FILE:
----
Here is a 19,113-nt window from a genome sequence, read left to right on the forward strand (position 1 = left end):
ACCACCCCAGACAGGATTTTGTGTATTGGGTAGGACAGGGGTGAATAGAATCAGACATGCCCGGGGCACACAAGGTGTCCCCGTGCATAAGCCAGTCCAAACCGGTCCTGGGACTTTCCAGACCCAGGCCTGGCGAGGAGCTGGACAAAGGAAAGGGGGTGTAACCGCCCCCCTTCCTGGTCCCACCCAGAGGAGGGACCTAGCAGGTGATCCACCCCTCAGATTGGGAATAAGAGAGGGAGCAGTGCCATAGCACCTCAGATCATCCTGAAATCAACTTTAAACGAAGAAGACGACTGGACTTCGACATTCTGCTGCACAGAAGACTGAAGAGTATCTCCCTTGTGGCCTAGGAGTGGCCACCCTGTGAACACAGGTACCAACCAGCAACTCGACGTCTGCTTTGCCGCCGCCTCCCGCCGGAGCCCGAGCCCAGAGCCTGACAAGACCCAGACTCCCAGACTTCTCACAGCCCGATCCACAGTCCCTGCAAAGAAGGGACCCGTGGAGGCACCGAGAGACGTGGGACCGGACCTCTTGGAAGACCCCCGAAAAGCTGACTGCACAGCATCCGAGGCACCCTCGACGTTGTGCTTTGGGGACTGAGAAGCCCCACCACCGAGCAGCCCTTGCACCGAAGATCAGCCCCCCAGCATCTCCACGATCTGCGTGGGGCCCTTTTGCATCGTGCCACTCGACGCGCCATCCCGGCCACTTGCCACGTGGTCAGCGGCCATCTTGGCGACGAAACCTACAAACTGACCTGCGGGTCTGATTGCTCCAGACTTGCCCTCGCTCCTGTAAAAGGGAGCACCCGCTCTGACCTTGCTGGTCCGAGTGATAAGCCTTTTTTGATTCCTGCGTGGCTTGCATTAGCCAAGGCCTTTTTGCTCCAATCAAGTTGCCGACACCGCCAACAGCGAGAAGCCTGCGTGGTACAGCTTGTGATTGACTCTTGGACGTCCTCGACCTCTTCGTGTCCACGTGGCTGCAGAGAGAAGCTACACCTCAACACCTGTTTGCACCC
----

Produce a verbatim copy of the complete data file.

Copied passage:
Here is a 19,113-nt window from a genome sequence, read left to right on the forward strand (position 1 = left end):
ACCACCCCAGACAGGATTTTGTGTATTGGGTAGGACAGGGGTGAATAGAATCAGACATGCCCGGGGCACACAAGGTGTCCCCGTGCATAAGCCAGTCCAAACCGGTCCTGGGACTTTCCAGACCCAGGCCTGGCGAGGAGCTGGACAAAGGAAAGGGGGTGTAACCGCCCCCCTTCCTGGTCCCACCCAGAGGAGGGACCTAGCAGGTGATCCACCCCTCAGATTGGGAATAAGAGAGGGAGCAGTGCCATAGCACCTCAGATCATCCTGAAATCAACTTTAAACGAAGAAGACGACTGGACTTCGACATTCTGCTGCACAGAAGACTGAAGAGTATCTCCCTTGTGGCCTAGGAGTGGCCACCCTGTGAACACAGGTACCAACCAGCAACTCGACGTCTGCTTTGCCGCCGCCTCCCGCCGGAGCCCGAGCCCAGAGCCTGACAAGACCCAGACTCCCAGACTTCTCACAGCCCGATCCACAGTCCCTGCAAAGAAGGGACCCGTGGAGGCACCGAGAGACGTGGGACCGGACCTCTTGGAAGACCCCCGAAAAGCTGACTGCACAGCATCCGAGGCACCCTCGACGTTGTGCTTTGGGGACTGAGAAGCCCCACCACCGAGCAGCCCTTGCACCGAAGATCAGCCCCCCAGCATCTCCACGATCTGCGTGGGGCCCTTTTGCATCGTGCCACTCGACGCGCCATCCCGGCCACTTGCCACGTGGTCAGCGGCCATCTTGGCGACGAAACCTACAAACTGACCTGCGGGTCTGATTGCTCCAGACTTGCCCTCGCTCCTGTAAAAGGGAGCACCCGCTCTGACCTTGCTGGTCCGAGTGATAAGCCTTTTTTGATTCCTGCGTGGCTTGCATTAGCCAAGGCCTTTTTGCTCCAATCAAGTTGCCGACACCGCCAACAGCGAGAAGCCTGCGTGGTACAGCTTGTGATTGACTCTTGGACGTCCTCGACCTCTTCGTGTCCACGTGGCTGCAGAGAGAAGCTACACCTCAACACCTGTTTGCACCC